windows-to-goWindows 8 has a new feature called Windows to Go that allows an installation of Windows 8 to boot from a USB drive, or external hard drive. Potential uses are many. Corporate networks might require you to boot from a Windows to Go USB key before connecting to their network. Universities could hand out USB keys with installations tailored to specific majors. Perhaps someday you may just unplug your USB key and take it home, rather than taking an entire notebook. It could also prove useful for malware removal. However, maybe the most attractive use today, is to boot Windows 8 Consumer Preview on your current hardware, without the need to dual-boot, or upgrade an existing installation of Windows.

Windows to Go has safety and security features to prevent data theft, and exposure of the hosts OS. The system will shut down in 60 seconds if the USB drive is removed. Any drives on the host system must be mounted before they are accessible to Windows to Go.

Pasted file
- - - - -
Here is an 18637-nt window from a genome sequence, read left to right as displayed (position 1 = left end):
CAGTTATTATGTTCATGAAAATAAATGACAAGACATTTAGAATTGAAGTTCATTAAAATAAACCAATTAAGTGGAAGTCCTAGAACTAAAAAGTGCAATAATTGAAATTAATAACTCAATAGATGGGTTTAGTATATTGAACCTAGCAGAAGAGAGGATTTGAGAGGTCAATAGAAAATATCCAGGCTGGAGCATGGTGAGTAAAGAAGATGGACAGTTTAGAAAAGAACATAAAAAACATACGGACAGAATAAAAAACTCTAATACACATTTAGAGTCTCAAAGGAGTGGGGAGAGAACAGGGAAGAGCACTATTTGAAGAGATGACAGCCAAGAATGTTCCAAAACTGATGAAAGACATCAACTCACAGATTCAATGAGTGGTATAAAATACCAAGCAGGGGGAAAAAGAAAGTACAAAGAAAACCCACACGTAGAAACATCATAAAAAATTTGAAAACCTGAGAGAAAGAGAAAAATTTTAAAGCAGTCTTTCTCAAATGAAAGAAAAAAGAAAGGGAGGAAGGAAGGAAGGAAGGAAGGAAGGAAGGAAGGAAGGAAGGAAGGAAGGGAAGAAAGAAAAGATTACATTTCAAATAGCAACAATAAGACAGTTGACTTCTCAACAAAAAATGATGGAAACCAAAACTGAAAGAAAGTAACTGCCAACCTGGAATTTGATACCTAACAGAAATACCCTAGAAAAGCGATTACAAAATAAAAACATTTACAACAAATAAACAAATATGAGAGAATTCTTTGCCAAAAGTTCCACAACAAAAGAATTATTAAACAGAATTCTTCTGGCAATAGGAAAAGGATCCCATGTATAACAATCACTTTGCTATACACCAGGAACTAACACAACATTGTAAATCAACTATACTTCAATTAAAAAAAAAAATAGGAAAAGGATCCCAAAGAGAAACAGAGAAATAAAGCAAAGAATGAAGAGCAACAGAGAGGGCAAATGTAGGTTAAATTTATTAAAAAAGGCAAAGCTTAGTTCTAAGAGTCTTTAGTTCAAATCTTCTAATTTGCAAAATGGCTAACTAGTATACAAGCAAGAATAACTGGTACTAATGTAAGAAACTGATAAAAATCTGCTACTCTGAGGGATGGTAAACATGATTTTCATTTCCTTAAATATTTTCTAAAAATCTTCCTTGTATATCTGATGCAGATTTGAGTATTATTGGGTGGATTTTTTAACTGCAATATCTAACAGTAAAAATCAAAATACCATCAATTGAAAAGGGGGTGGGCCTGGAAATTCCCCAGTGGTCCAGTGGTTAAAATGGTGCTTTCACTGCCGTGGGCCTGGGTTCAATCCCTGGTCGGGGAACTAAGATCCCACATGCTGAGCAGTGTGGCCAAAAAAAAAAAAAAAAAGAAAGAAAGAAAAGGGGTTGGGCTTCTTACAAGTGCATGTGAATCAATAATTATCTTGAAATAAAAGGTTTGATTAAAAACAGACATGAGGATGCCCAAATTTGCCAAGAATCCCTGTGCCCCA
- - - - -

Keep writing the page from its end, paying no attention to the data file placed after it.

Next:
The first time Windows to Go boots on a system it installs the drivers unique to that hardware. Subsequent boots are faster, and go straight to Windows 8. System performance on USB 2.0 or 3.0 is quite good. A great way to test Windows 8 using a ‘Live USB’, and leave your current system untouched.

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Move Windows to SSD with Paragon Migrate OS to SSD 2.0: Review

Do you have an SSD or Solid State Drive on your Christmas list? Maybe hoping Santa leaves an SSD in your stocking? SSDs are currently the number one way to increase the performance of your system. Instead of using a physical platter that must be read and written, using an arm much like an LP record album, SSDs are solid state. Only electrons move. Chances are I’m speaking to the choir. If you’re reading this article, you probably  know the benefits of SSD.

There are many guides to installing SSD drives, but most of them are outdated. If you’re using Windows 7, you don’t need to change a bunch of settings. Windows 7 will recognize the SSD, and change them for you. SSDs have about the same failure rate as traditional hard drives, and modern SSDs don’t require all kinds of exotic changes to your operating system to protect them. Chances are the only change you need to make is in your BIOS. Just make sure drive is set to use ACHI and not IDE.